Every Adventure Begins With a (Limited) Choice: The Restricted Options of Pokemon Go
People all over the world love the Pokémon franchise. Fans in Hong Kong launched a protest in late May over a name change in translation. A quick image search of Pokémon tattoos reveals a treasure trove of body ink. Many people have grown up with the franchise, cutting their gaming teeth on the joys of collecting them all, and when the ARG version was announced, those same people were understandably excited. But now that it’s launched? Too many of those same people have collectively sighed, accepting — again — that Nintendo (and Go partner Niantic) just don’t care too much about them.
Does that sound harsh, calling Nintendo out for not giving a shit about their fans? Maybe it does. But you know what’s worse? Taking years to even consider nonwhite avatars in Nintendo games.
Pokémon Go is not dependent on the identity of the player character. There’s not a narrative hinging on the player’s race or gender. So why can’t nonbinary, trans, or dark-skinned people with Black hair have a moment in the pocket monster sunlight? Don’t have a cisgender presentation? Too bad; choose one. Curly hair? Too bad; go with what’s offered and get over it. Dark skin? Damn, don’t you know lighter is better? Has society taught you nothing? Choose one of the options offered or nothing and accept the single hair option. One body type is available because apparently all trainers are super fit from all the walking that they do in their quest to catch them all.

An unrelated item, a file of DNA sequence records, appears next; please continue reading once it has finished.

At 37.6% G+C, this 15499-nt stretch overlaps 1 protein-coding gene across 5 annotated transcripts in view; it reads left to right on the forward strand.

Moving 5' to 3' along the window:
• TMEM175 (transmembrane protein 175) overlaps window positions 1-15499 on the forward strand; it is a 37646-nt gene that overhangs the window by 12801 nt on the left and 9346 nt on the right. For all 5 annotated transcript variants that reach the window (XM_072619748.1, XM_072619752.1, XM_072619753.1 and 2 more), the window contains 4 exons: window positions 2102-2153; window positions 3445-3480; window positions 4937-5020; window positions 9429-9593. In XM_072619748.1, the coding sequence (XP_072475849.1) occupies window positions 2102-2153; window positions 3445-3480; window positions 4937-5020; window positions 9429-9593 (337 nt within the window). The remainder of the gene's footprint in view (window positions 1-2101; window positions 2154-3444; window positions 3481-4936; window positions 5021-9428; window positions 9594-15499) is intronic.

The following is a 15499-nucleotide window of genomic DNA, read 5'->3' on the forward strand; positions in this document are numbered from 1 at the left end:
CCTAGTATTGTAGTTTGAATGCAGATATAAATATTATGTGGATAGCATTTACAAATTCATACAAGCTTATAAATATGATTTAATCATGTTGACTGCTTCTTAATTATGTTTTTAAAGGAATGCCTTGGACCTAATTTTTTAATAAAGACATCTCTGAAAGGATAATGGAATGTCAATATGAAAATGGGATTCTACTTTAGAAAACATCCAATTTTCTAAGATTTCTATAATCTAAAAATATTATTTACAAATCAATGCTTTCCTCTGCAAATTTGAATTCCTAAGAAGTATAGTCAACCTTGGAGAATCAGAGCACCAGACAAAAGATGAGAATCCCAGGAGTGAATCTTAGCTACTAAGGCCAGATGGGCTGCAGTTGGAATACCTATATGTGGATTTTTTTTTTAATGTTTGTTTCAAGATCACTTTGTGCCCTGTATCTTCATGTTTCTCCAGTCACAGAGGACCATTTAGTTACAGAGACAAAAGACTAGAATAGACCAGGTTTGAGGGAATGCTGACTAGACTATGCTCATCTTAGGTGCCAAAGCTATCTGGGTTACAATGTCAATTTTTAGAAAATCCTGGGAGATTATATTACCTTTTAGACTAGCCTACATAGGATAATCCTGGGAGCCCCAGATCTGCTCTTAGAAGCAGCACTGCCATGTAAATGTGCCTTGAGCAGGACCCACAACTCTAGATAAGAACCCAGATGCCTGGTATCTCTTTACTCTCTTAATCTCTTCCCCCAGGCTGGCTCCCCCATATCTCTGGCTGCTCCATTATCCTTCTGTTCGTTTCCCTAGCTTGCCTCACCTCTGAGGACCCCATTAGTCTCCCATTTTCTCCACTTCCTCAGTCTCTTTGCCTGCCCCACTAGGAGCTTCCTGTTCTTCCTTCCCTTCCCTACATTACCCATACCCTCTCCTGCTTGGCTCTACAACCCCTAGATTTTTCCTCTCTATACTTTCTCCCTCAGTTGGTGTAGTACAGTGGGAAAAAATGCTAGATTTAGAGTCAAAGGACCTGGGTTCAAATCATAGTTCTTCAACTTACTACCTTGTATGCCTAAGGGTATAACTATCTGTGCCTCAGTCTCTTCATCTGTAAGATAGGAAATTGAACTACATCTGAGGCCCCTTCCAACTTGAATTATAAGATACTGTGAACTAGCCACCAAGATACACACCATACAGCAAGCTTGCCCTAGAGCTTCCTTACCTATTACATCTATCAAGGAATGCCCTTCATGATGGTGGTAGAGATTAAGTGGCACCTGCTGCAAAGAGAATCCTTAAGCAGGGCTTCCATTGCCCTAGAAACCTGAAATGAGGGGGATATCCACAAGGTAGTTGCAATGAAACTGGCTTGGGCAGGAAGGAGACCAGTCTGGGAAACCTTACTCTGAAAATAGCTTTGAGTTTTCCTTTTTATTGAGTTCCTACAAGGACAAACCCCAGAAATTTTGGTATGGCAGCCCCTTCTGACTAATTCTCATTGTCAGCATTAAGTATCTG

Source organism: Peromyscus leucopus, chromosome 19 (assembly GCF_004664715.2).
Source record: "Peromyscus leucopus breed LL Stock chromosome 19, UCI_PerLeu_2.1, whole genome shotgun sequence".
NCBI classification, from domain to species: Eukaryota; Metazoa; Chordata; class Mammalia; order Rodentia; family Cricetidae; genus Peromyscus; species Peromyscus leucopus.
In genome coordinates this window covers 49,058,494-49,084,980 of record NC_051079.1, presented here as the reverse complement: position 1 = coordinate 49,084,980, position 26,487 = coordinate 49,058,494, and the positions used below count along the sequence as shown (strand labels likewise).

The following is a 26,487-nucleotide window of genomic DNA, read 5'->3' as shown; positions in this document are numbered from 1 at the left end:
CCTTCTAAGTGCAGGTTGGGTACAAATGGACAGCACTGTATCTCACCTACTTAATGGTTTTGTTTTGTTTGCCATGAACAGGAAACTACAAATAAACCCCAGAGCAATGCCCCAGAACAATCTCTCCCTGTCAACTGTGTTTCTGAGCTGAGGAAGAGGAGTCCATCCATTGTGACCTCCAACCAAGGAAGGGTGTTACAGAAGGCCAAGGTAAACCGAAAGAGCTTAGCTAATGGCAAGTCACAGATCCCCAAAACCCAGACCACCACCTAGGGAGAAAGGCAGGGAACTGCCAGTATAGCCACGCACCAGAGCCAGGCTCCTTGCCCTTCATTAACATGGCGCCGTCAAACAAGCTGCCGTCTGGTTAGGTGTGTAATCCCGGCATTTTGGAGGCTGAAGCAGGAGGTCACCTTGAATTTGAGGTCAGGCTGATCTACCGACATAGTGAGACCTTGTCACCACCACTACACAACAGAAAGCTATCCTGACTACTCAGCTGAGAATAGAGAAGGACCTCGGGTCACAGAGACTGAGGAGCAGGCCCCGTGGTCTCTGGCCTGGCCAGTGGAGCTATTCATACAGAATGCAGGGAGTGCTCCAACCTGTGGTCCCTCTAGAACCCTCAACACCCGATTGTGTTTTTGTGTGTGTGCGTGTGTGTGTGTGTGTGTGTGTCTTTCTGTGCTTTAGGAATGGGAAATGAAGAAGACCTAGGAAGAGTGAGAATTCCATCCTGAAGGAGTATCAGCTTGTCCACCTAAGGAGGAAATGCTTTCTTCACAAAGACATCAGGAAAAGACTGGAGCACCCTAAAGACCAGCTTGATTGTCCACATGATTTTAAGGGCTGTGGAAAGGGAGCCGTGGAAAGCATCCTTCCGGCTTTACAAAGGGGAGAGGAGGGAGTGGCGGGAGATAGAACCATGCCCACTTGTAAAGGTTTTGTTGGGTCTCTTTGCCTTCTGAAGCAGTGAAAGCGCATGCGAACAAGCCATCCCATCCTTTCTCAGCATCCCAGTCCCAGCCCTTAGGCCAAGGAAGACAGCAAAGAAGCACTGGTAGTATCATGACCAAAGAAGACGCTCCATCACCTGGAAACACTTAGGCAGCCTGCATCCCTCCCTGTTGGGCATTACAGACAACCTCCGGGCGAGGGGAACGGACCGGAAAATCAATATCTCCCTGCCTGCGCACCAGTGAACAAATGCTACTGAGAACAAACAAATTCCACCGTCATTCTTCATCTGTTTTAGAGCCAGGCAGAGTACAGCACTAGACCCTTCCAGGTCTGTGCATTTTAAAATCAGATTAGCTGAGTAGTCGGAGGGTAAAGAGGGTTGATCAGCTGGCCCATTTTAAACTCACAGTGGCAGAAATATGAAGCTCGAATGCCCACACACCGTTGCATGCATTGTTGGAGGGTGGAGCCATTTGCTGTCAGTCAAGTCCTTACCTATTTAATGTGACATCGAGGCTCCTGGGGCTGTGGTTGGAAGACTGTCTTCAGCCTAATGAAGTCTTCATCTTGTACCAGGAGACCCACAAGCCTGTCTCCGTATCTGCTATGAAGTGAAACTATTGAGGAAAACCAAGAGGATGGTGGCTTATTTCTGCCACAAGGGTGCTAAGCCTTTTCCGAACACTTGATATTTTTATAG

Too often in games, we write these development choices off. We make excuses, saying, well, more would have cost money. Well, at least they have some darker-skinned avatars. Well, at least you have a gender choice. But let’s call it what it is: if you’re not a certain type of gamer, you don’t matter. You’re not the main target demographic, and companies like Nintendo would rather risk leaving you out (because, hey, you’re used to no one caring, right?) than alienating the kind of person who will say we’re calling for censorship when we ask Nintendo to remember that, sometimes, people who aren’t white/Japanese/cisgendered/thin/etc. would also like to step forward as Pokémon fans in an augmented world. Augmented reality? Let’s just augment all the minorities away. And it’s not going to change until we stop saying “well, at least you tried, sorta.” A skin tone slider is not racial selection. It’s privileging one type of person over the others, again.
Not good enough, and we’re not alone in thinking so. Though there are fans on social media celebrating some darker-skinned characters and the limited hair color selection, and we’re glad they’re happy and feel represented, for plenty of others, some just isn’t enough.